By Patrick Hedlund
DNAinfo New Editor
EAST VILLAGE — Rats usually aren't the kind of critters that inspire art.
But for the residents of small co-op building on East First Street, their rodent neighbors have done just that.
A group of tenants on the block have been increasing their efforts to transform a vacant, city-owned lot near Second Avenue into a community sculpture garden as a way to enliven the derelict property — and run out the rats that have made their home there.
Their project, called First Street Green, aims to convert the abandoned site into a community-based cultural space by exploring ways to reclaim the property that has sat dormant for decades and become a haven for the unsightly vermin.
The plan grew out of frustration among co-op tenants over having to deal with the rat nuisance and the accompanying city violations that wound up on their doorstep, despite the fact that the lot is owned by the city Parks Department.
“About two years ago, fed up with the whole process, we came up with an idea to turn it into a garden or a park — to shoot high,” said Scott Pfaffman, 55, a former resident of the co-op at 35 E. First St., who owned an art gallery on the ground floor that closed after 9/11.
When that same storefront recently became vacant, the co-op reopened it as a community art gallery and began selling donated works to help fund the project.
A June 25 benefit — which saw members of the Lower Eastside Girls Club decorate the fence in front of the lot with colorful rat cutouts — raised more than $2,000, Pfaffman said.
“We had something to rally around,” he noted of the fundraiser. “It really lifted everybody’s spirits. Frankly, that may be the major benefit of a project like this. We have to keep our morale up, especially these days.”
The project’s main proponents, including nearly all the tenants of the 10-unit co-op building, also received help from a pair of local architects who donated design plans for how the space could function.
A preliminary rendering of the site features a community center at street level, with an above-ground sculpture garden and green space running along its roof — an ambitious plan that supporters say would take many years and millions of dollars.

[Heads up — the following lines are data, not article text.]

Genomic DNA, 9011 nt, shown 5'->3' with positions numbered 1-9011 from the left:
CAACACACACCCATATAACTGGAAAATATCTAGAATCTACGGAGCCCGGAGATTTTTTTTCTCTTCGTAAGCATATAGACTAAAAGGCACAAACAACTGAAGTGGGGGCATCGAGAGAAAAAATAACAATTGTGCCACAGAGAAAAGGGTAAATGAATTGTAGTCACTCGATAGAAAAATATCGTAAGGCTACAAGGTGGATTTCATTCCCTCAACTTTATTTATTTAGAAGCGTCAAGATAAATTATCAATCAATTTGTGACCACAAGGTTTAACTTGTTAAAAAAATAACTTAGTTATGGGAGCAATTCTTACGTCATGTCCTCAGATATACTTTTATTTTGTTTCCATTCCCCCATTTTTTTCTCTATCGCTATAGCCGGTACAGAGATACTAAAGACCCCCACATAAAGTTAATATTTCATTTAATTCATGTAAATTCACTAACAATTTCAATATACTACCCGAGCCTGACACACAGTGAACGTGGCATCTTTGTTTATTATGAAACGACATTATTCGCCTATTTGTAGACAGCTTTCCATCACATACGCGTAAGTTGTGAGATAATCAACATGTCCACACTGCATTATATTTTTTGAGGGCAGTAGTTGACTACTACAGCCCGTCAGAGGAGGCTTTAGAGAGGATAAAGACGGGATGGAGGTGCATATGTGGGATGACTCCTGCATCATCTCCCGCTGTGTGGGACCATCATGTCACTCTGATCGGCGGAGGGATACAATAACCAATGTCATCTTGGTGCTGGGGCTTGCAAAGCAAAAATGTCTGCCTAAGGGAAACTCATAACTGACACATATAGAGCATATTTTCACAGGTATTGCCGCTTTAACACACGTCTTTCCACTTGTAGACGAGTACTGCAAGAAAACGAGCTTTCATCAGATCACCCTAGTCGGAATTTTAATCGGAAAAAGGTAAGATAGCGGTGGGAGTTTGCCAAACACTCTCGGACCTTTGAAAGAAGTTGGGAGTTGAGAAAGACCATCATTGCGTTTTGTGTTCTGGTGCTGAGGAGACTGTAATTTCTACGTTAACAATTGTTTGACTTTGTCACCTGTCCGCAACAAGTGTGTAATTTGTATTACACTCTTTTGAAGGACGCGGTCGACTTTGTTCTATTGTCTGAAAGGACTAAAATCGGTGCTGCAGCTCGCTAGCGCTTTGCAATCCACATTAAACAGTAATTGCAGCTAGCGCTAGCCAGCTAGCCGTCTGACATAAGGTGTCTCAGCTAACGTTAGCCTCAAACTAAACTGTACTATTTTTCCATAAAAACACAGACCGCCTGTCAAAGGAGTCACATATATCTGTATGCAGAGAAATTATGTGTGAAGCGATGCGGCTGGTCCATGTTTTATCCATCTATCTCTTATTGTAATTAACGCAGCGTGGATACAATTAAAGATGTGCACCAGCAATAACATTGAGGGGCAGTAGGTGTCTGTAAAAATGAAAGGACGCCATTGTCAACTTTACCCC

“We have to be open-minded, the ideas could change,” said Ann Shostrom, 59, an artist who’s lived in the co-op since 1986. “It’s been nice to be kind of casual and have people who have energy and expertise” contribute to the project.
The Parks Department has been receptive to the idea so far, and is even working to renovate a rundown ribbon of parkland along the north side of Houston Street that connects to the vacant lot, Shostrom said.
“We understand that the community is currently raising funds and further developing their proposal,” Parks Department spokesman Phil Abramson said. “We look forward to reviewing it once it is submitted to us.”
But before the group’s grand vision can be realized, the main issue remains removing the “rat warren” that has developed in the rubble beneath the paved-over lot.
“If you had some sort of a building there taking up the space below, it would be better for the rat situation,” Shostrom said.
The group is next planning to certify First Street Green as a nonprofit organization, and will host poetry readings and screenings at the gallery space to further outreach and fundraising efforts.
Until then, the group is hoping that some art-minded benefactors may get behind the project.
“New York is full of civic-minded people who love art and love parks, and we might get lucky,” Shostrom said.
“It can happen. It takes time and it takes a lot of effort, but it’s possible.”